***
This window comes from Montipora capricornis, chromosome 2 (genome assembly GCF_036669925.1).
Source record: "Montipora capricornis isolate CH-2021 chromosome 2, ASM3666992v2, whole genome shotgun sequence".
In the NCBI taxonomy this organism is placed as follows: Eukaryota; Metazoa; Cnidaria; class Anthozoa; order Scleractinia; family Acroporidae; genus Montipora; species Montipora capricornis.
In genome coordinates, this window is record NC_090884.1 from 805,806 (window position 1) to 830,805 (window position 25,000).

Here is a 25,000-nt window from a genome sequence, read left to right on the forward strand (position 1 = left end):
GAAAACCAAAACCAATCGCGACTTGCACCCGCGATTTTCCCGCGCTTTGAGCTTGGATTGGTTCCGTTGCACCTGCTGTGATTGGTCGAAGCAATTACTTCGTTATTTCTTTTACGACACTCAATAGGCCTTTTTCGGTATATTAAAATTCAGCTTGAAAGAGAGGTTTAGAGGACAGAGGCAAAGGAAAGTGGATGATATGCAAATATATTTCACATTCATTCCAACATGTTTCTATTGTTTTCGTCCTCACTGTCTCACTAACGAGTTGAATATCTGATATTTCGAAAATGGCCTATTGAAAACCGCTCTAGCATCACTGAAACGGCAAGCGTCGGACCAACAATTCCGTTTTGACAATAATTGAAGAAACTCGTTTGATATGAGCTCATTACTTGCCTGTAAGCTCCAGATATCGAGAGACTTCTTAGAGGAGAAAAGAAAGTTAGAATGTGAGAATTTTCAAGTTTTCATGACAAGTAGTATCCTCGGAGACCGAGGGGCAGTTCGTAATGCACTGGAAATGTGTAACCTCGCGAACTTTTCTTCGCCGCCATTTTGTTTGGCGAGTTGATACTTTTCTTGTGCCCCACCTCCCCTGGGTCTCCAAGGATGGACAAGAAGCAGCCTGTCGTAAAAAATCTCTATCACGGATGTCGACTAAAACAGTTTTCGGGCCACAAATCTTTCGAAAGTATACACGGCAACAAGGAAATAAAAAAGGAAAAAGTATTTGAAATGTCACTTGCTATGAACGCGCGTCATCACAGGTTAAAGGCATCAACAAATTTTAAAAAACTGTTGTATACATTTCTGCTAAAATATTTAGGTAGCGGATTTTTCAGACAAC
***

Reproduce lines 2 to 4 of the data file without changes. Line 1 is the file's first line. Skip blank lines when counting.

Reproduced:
Source record: "Montipora capricornis isolate CH-2021 chromosome 2, ASM3666992v2, whole genome shotgun sequence".
In the NCBI taxonomy this organism is placed as follows: Eukaryota; Metazoa; Cnidaria; class Anthozoa; order Scleractinia; family Acroporidae; genus Montipora; species Montipora capricornis.
In genome coordinates, this window is record NC_090884.1 from 805,806 (window position 1) to 830,805 (window position 25,000).